Hey Raven, thanks for sharing your thoughts. Honestly, I think my opinions (as a dark-skinned woman) are more neutral on this primarily because I didn’t grow up in a “light-skinned is better” household. My light-skinned mother went above and beyond to get me chocolate dolls. As a kid, I didn’t really appreciate it. It took adulthood for me to fully understand what she was doing.

It wasn’t until I started listening to my very color-struck friends who only liked light-skinned boys with light eyes that I paid attention to how people are trained to just decide who is worth looking at and who’s not. I remember my childhood best friend telling me on multiple occasions that she thought someone I had a crush on was “cute for a dark-skinned boy, and you know I don’t like them.”

I felt a way about that. (She was medium-complexioned, somewhere around Taraji Henson.) By the time I got to college, there were a couple of other guys I was interested in. And once again, I had a college frenemy (not a friend, figured that out later) who told me I was “too dark to be dating that man.” She just could not wrap her mind around how a couple of random guys I liked and who liked me back could possibly like someone my complexion. This time around, the frenemy was a couple of shades darker than me.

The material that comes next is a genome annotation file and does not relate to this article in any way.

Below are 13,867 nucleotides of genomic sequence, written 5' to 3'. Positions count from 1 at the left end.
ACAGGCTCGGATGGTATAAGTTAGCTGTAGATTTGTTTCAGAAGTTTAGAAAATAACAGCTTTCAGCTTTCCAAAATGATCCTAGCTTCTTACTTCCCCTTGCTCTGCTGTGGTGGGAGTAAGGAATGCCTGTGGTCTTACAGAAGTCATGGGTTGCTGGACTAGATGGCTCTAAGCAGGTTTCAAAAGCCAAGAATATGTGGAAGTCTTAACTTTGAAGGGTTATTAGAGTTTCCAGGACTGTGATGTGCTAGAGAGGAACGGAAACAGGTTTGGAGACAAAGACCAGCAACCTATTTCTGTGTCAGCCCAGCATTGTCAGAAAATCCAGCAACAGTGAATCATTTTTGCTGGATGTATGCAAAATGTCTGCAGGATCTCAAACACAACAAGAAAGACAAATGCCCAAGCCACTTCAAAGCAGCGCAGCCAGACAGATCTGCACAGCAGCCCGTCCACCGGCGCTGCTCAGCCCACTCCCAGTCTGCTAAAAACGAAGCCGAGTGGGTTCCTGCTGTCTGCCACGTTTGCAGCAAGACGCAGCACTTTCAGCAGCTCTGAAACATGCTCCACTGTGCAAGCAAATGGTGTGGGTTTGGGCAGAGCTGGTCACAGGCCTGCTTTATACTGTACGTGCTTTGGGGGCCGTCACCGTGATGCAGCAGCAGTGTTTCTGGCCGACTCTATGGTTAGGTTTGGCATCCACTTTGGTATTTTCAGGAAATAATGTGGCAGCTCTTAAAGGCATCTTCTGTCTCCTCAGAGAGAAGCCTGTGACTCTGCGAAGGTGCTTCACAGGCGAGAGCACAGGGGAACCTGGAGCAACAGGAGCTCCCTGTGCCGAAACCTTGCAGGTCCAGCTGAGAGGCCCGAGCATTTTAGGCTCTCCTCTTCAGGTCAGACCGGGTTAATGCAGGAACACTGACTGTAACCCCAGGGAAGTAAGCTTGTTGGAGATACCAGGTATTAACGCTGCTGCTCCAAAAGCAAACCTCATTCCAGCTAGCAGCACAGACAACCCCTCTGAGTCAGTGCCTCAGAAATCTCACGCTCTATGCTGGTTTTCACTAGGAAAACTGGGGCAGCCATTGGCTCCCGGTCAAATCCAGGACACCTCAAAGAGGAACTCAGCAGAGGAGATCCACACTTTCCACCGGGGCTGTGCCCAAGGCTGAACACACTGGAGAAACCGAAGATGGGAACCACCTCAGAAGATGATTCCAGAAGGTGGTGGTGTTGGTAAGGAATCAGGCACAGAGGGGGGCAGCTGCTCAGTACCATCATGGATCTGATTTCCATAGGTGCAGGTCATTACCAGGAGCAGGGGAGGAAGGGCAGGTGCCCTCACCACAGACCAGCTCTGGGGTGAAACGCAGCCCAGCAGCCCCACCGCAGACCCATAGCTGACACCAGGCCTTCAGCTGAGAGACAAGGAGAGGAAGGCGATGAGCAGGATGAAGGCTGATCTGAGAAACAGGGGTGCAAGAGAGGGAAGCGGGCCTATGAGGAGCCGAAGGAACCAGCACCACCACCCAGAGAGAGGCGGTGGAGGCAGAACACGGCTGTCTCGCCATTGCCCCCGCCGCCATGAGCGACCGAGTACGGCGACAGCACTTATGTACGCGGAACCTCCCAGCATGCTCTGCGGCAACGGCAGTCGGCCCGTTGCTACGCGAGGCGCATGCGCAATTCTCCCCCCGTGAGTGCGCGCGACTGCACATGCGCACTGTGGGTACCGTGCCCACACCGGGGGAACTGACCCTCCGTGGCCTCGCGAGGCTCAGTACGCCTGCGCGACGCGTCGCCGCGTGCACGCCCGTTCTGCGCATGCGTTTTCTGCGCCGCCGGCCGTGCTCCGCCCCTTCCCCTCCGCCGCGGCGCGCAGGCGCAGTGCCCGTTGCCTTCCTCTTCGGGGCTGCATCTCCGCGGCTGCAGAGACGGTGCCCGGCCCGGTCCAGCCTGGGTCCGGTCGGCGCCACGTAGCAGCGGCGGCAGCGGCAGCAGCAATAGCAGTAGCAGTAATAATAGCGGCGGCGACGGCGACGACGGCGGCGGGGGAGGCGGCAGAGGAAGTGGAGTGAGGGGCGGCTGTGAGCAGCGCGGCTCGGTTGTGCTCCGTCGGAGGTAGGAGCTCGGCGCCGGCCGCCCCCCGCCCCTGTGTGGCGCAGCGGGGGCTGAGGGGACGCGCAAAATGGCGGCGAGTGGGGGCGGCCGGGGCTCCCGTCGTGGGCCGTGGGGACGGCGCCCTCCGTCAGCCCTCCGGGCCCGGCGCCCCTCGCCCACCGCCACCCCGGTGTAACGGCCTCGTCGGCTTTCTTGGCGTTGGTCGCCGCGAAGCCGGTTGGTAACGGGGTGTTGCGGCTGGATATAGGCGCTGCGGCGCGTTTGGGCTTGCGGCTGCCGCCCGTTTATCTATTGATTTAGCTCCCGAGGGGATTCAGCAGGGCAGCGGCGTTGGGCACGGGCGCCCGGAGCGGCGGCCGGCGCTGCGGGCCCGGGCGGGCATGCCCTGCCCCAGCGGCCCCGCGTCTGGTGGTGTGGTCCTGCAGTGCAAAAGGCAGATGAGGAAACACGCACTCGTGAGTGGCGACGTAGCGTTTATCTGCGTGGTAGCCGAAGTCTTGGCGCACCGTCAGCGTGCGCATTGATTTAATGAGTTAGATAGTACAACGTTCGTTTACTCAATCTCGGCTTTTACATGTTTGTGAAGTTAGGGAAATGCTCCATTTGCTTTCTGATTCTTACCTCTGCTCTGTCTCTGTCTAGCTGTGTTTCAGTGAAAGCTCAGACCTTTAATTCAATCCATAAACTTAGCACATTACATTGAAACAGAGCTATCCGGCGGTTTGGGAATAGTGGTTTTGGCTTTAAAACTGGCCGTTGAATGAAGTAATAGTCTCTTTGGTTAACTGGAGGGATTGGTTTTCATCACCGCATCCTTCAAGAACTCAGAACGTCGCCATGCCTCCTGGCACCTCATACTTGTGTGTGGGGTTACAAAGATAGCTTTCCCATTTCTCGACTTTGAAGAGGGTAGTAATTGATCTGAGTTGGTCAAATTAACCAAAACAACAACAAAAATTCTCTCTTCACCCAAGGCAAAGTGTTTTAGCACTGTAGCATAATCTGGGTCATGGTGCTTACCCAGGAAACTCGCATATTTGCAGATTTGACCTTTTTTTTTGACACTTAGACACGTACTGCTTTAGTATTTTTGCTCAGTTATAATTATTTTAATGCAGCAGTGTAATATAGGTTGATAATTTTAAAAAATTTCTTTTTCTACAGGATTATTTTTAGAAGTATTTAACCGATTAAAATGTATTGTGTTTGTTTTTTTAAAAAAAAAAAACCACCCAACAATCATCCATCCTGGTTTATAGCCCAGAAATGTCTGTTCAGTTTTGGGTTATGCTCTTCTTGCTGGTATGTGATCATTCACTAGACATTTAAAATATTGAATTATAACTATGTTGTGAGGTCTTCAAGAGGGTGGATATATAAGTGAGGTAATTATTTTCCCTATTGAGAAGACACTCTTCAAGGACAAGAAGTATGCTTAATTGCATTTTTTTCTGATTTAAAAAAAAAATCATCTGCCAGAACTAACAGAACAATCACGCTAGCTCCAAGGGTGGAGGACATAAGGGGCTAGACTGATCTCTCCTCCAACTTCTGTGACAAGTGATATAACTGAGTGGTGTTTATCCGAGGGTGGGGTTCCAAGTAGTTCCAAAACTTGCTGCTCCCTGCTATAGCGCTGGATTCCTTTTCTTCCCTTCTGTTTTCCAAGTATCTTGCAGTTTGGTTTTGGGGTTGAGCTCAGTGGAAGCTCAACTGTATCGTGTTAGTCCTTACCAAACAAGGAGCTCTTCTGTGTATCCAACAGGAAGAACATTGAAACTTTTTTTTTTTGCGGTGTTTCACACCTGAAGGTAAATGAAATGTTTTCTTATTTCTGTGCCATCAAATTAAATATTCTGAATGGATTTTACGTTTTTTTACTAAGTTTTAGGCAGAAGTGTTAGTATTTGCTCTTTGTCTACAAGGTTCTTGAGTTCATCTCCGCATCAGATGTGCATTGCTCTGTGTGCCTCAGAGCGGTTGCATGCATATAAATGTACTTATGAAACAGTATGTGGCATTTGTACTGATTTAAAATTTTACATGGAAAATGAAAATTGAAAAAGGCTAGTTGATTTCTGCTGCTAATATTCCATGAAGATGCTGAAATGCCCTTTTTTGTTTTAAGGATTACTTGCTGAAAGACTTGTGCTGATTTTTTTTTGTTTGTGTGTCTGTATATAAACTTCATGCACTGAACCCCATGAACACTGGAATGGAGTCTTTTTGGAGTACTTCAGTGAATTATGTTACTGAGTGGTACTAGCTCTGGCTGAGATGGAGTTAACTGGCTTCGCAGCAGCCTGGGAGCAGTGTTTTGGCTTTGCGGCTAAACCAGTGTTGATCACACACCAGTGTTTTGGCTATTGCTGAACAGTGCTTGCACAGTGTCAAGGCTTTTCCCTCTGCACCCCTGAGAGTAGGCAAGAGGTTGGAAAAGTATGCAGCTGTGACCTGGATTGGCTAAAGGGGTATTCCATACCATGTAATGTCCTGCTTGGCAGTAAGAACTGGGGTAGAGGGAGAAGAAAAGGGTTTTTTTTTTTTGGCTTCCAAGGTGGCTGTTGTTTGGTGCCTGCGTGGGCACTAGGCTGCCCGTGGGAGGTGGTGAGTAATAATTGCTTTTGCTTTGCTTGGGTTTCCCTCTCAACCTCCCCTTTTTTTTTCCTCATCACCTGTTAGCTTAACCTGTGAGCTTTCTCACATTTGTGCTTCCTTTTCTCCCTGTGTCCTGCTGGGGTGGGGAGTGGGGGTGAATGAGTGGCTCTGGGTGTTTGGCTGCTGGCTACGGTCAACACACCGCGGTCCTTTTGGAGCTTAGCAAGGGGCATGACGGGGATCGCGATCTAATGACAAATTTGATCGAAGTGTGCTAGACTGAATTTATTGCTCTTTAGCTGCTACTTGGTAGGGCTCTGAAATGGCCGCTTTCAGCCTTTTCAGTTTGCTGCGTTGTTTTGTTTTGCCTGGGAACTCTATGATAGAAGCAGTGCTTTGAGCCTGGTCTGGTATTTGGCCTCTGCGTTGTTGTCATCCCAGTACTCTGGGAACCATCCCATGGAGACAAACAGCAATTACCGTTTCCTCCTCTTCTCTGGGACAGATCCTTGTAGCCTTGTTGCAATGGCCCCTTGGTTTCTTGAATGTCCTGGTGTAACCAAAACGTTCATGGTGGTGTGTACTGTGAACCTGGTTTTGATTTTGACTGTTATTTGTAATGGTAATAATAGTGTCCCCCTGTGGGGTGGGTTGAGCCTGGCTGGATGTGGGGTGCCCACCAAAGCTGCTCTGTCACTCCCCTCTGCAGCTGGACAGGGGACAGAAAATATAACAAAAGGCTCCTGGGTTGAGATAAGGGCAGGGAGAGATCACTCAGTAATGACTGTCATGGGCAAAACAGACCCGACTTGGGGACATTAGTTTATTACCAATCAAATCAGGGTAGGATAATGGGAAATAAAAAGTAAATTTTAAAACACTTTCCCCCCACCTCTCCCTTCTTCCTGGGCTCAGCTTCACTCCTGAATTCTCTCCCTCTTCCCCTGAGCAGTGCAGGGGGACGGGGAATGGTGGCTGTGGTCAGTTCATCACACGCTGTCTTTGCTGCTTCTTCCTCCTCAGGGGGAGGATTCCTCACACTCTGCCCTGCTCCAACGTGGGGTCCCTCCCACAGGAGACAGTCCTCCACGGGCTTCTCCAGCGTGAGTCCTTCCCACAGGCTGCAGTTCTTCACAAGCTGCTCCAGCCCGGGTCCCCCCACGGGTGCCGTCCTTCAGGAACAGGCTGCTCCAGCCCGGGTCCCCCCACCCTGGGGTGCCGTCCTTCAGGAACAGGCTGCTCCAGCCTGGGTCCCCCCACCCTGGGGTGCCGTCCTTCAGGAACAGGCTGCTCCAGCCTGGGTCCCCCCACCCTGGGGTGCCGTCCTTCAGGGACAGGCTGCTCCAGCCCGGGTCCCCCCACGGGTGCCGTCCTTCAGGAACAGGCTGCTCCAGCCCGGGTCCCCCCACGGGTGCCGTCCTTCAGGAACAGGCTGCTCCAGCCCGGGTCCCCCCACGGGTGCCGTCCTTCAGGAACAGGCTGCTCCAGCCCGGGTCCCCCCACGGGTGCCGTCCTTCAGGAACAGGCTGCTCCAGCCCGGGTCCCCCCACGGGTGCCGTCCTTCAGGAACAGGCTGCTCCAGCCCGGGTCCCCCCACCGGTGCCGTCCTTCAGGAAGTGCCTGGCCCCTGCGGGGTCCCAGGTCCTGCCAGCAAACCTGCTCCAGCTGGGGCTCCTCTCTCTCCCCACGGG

It was weird as hell to go from a household that brought me up to embrace my complexion to be around friends who were damn near obsessed with colorism. As a kid, I was super duper in love with a boy who was Morris Chestnut brown but randomly dated a handful of Michael Ealys. It’s just strange to me to go from befriending someone who seemed amazed that I could “pull” a light-skinned dude versus the one who was just about disgusted by me dating the tall, dark and handsomes. I genuinely don’t understand what the logic in it is. Sure, it can help us hate each other (and ourselves), but then what? The jokes have never been funny to me. Every time somebody tells a colorism joke, all I see is hidden hurt (or jealousy) underneath.

P.S. I’m not perfect. When I wrote my first book (age 20–21), I remember describing a girl as “black as a laptop” or “dark as a laptop.” At the time, I was visualizing a lady I really did know who had beautiful dark skin and created her as a character in the book. But when I read that book now, that line makes me cringe. Gawd, I wish I could burn that page out of every single book purchased or write it differently. It’s too late now, but I say that to admit I’ve f**ked up, too.

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Check out her five Medium publications: Doggone World, Homegrown, I Do See Color, Tickled and We Need to Talk. Visit Shamontiel.com to read about her.

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